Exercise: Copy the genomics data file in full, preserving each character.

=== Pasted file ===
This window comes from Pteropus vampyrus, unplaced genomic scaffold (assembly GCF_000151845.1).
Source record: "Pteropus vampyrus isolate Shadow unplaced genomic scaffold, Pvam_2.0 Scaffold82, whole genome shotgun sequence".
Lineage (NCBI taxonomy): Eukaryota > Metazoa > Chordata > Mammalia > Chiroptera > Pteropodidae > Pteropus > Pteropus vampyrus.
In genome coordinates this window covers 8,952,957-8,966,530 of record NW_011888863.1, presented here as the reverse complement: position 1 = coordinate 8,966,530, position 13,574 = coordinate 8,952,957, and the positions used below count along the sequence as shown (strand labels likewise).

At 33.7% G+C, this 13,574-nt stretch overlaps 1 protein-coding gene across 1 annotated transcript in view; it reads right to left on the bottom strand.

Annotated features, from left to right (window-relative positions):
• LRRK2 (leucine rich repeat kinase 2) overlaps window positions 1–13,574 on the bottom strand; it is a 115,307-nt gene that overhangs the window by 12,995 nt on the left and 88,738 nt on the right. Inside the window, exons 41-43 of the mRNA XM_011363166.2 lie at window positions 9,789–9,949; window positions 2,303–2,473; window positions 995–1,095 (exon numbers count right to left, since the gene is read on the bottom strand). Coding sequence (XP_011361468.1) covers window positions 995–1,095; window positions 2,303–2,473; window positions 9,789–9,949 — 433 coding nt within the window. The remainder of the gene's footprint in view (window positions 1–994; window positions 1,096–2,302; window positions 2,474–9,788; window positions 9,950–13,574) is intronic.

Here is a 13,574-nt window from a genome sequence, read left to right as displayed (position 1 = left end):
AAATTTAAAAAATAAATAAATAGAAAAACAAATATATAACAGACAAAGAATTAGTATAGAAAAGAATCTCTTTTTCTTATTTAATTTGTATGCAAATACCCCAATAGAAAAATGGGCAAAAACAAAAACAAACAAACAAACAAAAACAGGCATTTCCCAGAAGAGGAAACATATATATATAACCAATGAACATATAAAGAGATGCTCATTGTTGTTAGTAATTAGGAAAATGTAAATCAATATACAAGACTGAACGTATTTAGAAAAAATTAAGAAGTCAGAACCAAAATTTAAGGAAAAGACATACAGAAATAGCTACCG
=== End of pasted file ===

This window comes from Pteropus vampyrus, unplaced genomic scaffold (assembly GCF_000151845.1).
Source record: "Pteropus vampyrus isolate Shadow unplaced genomic scaffold, Pvam_2.0 Scaffold82, whole genome shotgun sequence".
Lineage (NCBI taxonomy): Eukaryota > Metazoa > Chordata > Mammalia > Chiroptera > Pteropodidae > Pteropus > Pteropus vampyrus.
In genome coordinates this window covers 8,952,957-8,966,530 of record NW_011888863.1, presented here as the reverse complement: position 1 = coordinate 8,966,530, position 13,574 = coordinate 8,952,957, and the positions used below count along the sequence as shown (strand labels likewise).

At 33.7% G+C, this 13,574-nt stretch overlaps 1 protein-coding gene across 1 annotated transcript in view; it reads right to left on the bottom strand.

Annotated features, from left to right (window-relative positions):
• LRRK2 (leucine rich repeat kinase 2) overlaps window positions 1–13,574 on the bottom strand; it is a 115,307-nt gene that overhangs the window by 12,995 nt on the left and 88,738 nt on the right. Inside the window, exons 41-43 of the mRNA XM_011363166.2 lie at window positions 9,789–9,949; window positions 2,303–2,473; window positions 995–1,095 (exon numbers count right to left, since the gene is read on the bottom strand). Coding sequence (XP_011361468.1) covers window positions 995–1,095; window positions 2,303–2,473; window positions 9,789–9,949 — 433 coding nt within the window. The remainder of the gene's footprint in view (window positions 1–994; window positions 1,096–2,302; window positions 2,474–9,788; window positions 9,950–13,574) is intronic.

Here is a 13,574-nt window from a genome sequence, read left to right as displayed (position 1 = left end):
AAATTTAAAAAATAAATAAATAGAAAAACAAATATATAACAGACAAAGAATTAGTATAGAAAAGAATCTCTTTTTCTTATTTAATTTGTATGCAAATACCCCAATAGAAAAATGGGCAAAAACAAAAACAAACAAACAAACAAAAACAGGCATTTCCCAGAAGAGGAAACATATATATATAACCAATGAACATATAAAGAGATGCTCATTGTTGTTAGTAATTAGGAAAATGTAAATCAATATACAAGACTGAACGTATTTAGAAAAAATTAAGAAGTCAGAACCAAAATTTAAGGAAAAGACATACAGAAATAGCTACCG